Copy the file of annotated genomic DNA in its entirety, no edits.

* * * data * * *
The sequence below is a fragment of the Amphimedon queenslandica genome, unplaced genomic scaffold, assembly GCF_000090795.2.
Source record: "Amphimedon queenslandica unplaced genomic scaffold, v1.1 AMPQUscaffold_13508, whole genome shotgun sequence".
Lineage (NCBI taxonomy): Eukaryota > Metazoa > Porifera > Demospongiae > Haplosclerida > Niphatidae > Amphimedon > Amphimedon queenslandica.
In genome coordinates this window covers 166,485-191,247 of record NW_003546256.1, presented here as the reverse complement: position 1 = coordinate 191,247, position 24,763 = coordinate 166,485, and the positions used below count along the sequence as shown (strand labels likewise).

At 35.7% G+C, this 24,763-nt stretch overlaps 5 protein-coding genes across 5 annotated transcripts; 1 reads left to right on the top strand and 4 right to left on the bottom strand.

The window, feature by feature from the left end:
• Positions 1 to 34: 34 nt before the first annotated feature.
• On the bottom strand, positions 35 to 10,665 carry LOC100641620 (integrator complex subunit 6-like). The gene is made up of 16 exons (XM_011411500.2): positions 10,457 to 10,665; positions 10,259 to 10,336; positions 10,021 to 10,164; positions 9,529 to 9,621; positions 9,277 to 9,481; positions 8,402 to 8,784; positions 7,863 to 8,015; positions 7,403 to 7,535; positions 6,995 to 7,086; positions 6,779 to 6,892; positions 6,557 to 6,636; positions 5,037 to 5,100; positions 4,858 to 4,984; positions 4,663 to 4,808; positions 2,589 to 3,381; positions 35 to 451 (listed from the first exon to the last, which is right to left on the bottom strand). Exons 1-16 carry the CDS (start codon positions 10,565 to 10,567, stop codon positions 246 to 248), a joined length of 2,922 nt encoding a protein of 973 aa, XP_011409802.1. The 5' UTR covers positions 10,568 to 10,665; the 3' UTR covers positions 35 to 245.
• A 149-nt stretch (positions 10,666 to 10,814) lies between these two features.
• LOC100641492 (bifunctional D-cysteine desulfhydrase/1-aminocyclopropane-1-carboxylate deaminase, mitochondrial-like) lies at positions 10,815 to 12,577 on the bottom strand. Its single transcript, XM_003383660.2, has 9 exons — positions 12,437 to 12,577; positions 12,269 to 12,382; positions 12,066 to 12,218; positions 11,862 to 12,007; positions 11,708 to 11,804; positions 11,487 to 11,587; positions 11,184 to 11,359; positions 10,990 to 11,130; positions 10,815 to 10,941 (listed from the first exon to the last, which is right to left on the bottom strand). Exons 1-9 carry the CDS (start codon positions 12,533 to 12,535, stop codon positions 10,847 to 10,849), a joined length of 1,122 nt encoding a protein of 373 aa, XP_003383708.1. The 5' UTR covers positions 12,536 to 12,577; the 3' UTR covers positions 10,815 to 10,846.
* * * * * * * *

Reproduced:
The sequence below is a fragment of the Amphimedon queenslandica genome, unplaced genomic scaffold, assembly GCF_000090795.2.
Source record: "Amphimedon queenslandica unplaced genomic scaffold, v1.1 AMPQUscaffold_13508, whole genome shotgun sequence".
Lineage (NCBI taxonomy): Eukaryota > Metazoa > Porifera > Demospongiae > Haplosclerida > Niphatidae > Amphimedon > Amphimedon queenslandica.
In genome coordinates this window covers 166,485-191,247 of record NW_003546256.1, presented here as the reverse complement: position 1 = coordinate 191,247, position 24,763 = coordinate 166,485, and the positions used below count along the sequence as shown (strand labels likewise).

At 35.7% G+C, this 24,763-nt stretch overlaps 5 protein-coding genes across 5 annotated transcripts; 1 reads left to right on the top strand and 4 right to left on the bottom strand.

The window, feature by feature from the left end:
• Positions 1 to 34: 34 nt before the first annotated feature.
• On the bottom strand, positions 35 to 10,665 carry LOC100641620 (integrator complex subunit 6-like). The gene is made up of 16 exons (XM_011411500.2): positions 10,457 to 10,665; positions 10,259 to 10,336; positions 10,021 to 10,164; positions 9,529 to 9,621; positions 9,277 to 9,481; positions 8,402 to 8,784; positions 7,863 to 8,015; positions 7,403 to 7,535; positions 6,995 to 7,086; positions 6,779 to 6,892; positions 6,557 to 6,636; positions 5,037 to 5,100; positions 4,858 to 4,984; positions 4,663 to 4,808; positions 2,589 to 3,381; positions 35 to 451 (listed from the first exon to the last, which is right to left on the bottom strand). Exons 1-16 carry the CDS (start codon positions 10,565 to 10,567, stop codon positions 246 to 248), a joined length of 2,922 nt encoding a protein of 973 aa, XP_011409802.1. The 5' UTR covers positions 10,568 to 10,665; the 3' UTR covers positions 35 to 245.
• A 149-nt stretch (positions 10,666 to 10,814) lies between these two features.
• LOC100641492 (bifunctional D-cysteine desulfhydrase/1-aminocyclopropane-1-carboxylate deaminase, mitochondrial-like) lies at positions 10,815 to 12,577 on the bottom strand. Its single transcript, XM_003383660.2, has 9 exons — positions 12,437 to 12,577; positions 12,269 to 12,382; positions 12,066 to 12,218; positions 11,862 to 12,007; positions 11,708 to 11,804; positions 11,487 to 11,587; positions 11,184 to 11,359; positions 10,990 to 11,130; positions 10,815 to 10,941 (listed from the first exon to the last, which is right to left on the bottom strand). Exons 1-9 carry the CDS (start codon positions 12,533 to 12,535, stop codon positions 10,847 to 10,849), a joined length of 1,122 nt encoding a protein of 373 aa, XP_003383708.1. The 5' UTR covers positions 12,536 to 12,577; the 3' UTR covers positions 10,815 to 10,846.